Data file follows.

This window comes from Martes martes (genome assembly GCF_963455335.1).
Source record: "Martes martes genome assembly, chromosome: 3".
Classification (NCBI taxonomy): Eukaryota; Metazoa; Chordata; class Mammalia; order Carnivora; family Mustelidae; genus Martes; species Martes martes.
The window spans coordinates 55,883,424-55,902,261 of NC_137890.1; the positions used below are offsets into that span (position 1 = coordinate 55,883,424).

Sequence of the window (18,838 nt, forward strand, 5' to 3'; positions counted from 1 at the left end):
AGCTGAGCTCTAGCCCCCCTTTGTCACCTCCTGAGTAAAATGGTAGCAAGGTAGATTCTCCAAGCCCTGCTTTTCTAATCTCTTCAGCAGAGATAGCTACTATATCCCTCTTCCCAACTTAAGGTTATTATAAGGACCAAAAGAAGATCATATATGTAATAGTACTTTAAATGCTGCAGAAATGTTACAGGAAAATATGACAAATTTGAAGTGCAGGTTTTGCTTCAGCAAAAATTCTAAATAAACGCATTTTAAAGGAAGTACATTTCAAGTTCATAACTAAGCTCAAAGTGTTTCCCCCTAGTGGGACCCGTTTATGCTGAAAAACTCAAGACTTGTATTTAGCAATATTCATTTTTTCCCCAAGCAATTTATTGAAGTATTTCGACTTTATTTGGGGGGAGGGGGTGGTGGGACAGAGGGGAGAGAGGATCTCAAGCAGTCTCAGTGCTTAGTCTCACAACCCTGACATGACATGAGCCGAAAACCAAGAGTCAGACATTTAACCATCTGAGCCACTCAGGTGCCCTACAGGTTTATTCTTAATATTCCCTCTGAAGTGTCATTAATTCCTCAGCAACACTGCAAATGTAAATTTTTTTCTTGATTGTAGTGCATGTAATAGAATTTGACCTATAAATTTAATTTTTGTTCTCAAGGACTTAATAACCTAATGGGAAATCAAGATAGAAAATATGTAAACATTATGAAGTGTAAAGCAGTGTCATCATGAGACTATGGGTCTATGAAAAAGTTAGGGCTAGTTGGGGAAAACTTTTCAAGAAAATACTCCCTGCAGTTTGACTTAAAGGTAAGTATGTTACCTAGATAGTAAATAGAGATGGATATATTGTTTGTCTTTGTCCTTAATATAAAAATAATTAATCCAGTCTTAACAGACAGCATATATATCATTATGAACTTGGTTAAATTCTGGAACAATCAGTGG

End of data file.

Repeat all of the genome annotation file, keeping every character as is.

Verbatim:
This window comes from Martes martes (genome assembly GCF_963455335.1).
Source record: "Martes martes genome assembly, chromosome: 3".
Classification (NCBI taxonomy): Eukaryota; Metazoa; Chordata; class Mammalia; order Carnivora; family Mustelidae; genus Martes; species Martes martes.
The window spans coordinates 55,883,424-55,902,261 of NC_137890.1; the positions used below are offsets into that span (position 1 = coordinate 55,883,424).

Sequence of the window (18,838 nt, forward strand, 5' to 3'; positions counted from 1 at the left end):
AGCTGAGCTCTAGCCCCCCTTTGTCACCTCCTGAGTAAAATGGTAGCAAGGTAGATTCTCCAAGCCCTGCTTTTCTAATCTCTTCAGCAGAGATAGCTACTATATCCCTCTTCCCAACTTAAGGTTATTATAAGGACCAAAAGAAGATCATATATGTAATAGTACTTTAAATGCTGCAGAAATGTTACAGGAAAATATGACAAATTTGAAGTGCAGGTTTTGCTTCAGCAAAAATTCTAAATAAACGCATTTTAAAGGAAGTACATTTCAAGTTCATAACTAAGCTCAAAGTGTTTCCCCCTAGTGGGACCCGTTTATGCTGAAAAACTCAAGACTTGTATTTAGCAATATTCATTTTTTCCCCAAGCAATTTATTGAAGTATTTCGACTTTATTTGGGGGGAGGGGGTGGTGGGACAGAGGGGAGAGAGGATCTCAAGCAGTCTCAGTGCTTAGTCTCACAACCCTGACATGACATGAGCCGAAAACCAAGAGTCAGACATTTAACCATCTGAGCCACTCAGGTGCCCTACAGGTTTATTCTTAATATTCCCTCTGAAGTGTCATTAATTCCTCAGCAACACTGCAAATGTAAATTTTTTTCTTGATTGTAGTGCATGTAATAGAATTTGACCTATAAATTTAATTTTTGTTCTCAAGGACTTAATAACCTAATGGGAAATCAAGATAGAAAATATGTAAACATTATGAAGTGTAAAGCAGTGTCATCATGAGACTATGGGTCTATGAAAAAGTTAGGGCTAGTTGGGGAAAACTTTTCAAGAAAATACTCCCTGCAGTTTGACTTAAAGGTAAGTATGTTACCTAGATAGTAAATAGAGATGGATATATTGTTTGTCTTTGTCCTTAATATAAAAATAATTAATCCAGTCTTAACAGACAGCATATATATCATTATGAACTTGGTTAAATTCTGGAACAATCAGTGG